67 Rue Madame
From the time she attended the Art Students League in 1918 at the age of 12, Anna Walinska dreamed of going to Paris to study art. But her father, a self-made Russian immigrant labor leader, wanted his daughter to attend college and refused financial support. Undeterred, Walinska put on her hat, went to the leather goods company where her father worked, and boldly approached the owner. She told him she needed $2,000 to cover expenses for a year, and proposed an arrangement – if he would provide the funds, she would paint him a copy of a masterpiece. He wrote a check on the spot.
Sailing off to live in Paris at the age of 19, Walinska later said, “in the time of Matisse, Picasso, and Schoenberg’s music, the time of Hemingway’s Moveable Feast, is indicative of a certain kind of daring and adventurousness that I’ve always had.”
It was 1926. Walinska lived on the Left Bank – first at a pension on Rue Stanislas, and then at 67 Rue Madame, around the corner from Gertrude Stein. She studied with Andre L’Hote and at the Grande Chaumiere, and spent many hours at the Musée Luxembourg perched on a ladder, copying Paul Baudry’s La Fortune et le Jeune Enfant for her benefactor. Many months later, when she came home to New York with the painting, her father was sufficiently impressed, promptly reimbursed his boss, and kept the painting for himself. Walinska boarded the Ile de France and returned to Paris for the remainder of the decade, exhibiting original work at the Salon des Independents and developing what she termed “the calligraphy of line that stayed with me from then on.”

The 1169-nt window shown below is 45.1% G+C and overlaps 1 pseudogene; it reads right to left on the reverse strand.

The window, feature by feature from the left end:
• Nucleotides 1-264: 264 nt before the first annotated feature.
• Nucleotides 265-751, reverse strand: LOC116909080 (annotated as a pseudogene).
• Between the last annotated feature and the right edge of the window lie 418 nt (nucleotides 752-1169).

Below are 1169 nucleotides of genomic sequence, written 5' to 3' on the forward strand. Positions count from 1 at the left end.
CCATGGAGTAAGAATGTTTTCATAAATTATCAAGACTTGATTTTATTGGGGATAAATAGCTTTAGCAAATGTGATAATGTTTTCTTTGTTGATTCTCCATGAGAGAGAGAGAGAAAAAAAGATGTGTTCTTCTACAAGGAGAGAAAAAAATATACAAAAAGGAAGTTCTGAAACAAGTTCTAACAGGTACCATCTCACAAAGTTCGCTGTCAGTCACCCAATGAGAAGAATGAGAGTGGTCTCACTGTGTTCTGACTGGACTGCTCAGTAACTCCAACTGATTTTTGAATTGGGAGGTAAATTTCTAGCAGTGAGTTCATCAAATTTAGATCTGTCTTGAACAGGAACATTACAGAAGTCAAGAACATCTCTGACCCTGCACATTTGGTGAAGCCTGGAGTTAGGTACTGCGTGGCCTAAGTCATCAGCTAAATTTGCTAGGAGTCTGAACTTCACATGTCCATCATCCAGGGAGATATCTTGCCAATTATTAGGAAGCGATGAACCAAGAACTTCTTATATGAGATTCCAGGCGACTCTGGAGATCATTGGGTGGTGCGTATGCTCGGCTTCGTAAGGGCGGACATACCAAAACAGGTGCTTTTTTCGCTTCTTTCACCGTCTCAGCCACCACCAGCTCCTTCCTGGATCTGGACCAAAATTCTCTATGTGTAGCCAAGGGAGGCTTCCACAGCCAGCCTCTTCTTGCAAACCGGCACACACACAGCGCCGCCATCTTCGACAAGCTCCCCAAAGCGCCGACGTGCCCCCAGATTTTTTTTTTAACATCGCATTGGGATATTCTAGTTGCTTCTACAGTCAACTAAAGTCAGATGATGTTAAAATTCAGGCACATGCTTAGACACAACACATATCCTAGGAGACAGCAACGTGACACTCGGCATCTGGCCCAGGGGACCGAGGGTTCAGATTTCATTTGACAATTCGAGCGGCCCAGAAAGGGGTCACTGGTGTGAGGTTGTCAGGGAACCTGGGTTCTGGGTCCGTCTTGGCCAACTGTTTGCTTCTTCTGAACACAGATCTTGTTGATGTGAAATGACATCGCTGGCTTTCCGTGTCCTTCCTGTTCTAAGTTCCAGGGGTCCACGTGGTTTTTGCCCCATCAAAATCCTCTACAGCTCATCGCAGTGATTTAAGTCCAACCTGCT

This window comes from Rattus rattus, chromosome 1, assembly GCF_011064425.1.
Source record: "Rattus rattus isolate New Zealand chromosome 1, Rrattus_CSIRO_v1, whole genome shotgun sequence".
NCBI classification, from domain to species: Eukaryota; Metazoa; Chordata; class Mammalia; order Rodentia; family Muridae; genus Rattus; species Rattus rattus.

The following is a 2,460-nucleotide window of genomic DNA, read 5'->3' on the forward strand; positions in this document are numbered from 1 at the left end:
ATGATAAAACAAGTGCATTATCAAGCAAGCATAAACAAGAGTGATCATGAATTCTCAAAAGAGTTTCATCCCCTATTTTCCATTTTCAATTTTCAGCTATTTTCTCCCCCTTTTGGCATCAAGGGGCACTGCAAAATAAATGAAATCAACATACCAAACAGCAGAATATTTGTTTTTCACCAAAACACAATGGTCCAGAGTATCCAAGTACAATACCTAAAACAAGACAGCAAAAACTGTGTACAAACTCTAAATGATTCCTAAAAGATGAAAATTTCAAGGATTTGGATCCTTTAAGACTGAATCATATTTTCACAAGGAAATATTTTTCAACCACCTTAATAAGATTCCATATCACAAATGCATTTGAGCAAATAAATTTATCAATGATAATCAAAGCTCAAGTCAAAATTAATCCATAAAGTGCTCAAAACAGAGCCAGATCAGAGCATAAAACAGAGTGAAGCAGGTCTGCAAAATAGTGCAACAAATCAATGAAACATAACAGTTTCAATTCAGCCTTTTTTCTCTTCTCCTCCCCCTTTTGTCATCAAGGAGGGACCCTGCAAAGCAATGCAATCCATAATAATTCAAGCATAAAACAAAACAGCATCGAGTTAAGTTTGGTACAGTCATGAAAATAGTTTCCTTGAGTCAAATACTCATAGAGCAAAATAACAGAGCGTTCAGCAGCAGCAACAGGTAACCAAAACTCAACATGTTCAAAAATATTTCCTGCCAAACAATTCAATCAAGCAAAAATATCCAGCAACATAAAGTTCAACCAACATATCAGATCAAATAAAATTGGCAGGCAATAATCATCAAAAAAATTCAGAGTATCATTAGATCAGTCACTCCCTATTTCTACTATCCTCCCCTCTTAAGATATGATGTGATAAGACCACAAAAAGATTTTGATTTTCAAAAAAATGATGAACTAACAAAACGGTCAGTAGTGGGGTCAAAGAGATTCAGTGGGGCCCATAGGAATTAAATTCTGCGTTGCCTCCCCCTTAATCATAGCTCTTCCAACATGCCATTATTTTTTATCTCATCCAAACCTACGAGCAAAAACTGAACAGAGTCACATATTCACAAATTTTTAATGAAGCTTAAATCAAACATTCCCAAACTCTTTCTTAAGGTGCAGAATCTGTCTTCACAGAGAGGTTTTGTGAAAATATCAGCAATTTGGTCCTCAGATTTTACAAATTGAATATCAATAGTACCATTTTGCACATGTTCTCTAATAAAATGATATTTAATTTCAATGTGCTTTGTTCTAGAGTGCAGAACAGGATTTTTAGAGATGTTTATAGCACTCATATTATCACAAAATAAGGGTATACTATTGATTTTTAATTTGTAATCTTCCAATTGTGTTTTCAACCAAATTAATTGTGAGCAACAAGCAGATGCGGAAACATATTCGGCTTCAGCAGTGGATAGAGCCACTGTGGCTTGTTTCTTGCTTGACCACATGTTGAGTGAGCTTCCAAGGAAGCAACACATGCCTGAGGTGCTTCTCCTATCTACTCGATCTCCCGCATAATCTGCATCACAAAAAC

Walinska sketched daily at the Academie Colarossi, shopped at the Galleries Lafayette for material to include in her still lifes, attended the Theatre de Dix Heures, and delighted in the food and scenes at Café Select, Le Dome, and La Coupole. She screen tested for the Gaumont film Joan of Arc, and met Maurice Chevalier and Josephine Baker on set.
Matisse and Picasso were her greatest influences. Writer Karl Kraus, who was teaching at the Sorbonne, brought her to see private collections of Old Master drawings. But she formed her closest friendships with musicians – Schoenberg, Poulenc, Jascha Heifetz, composer Edgard Varese, pianist Josefa Rosanska and her husband Rudolf Kolisch. She found her first romance with Schoenberg’s student Max Deutsch, with whom she frequently walked to Longchamps and later said, “I have loved horses since then.”
In 1935, now an exhibit curator for the Federal Arts Project and determined to bring the French sensibility to the New York art world, Walinska opened the Guild Art Gallery and gave Arshile Gorky his first NYC one-man show. She had become fluent in French during her years in Paris, a skill which enabled her to seek out Fernand Leger at a nearby hotel and convince him to view Gorky’s work.
As with her first trip to Paris, her life’s work, Walinska wrote, “sought to convey the spirit of a search without boundaries.”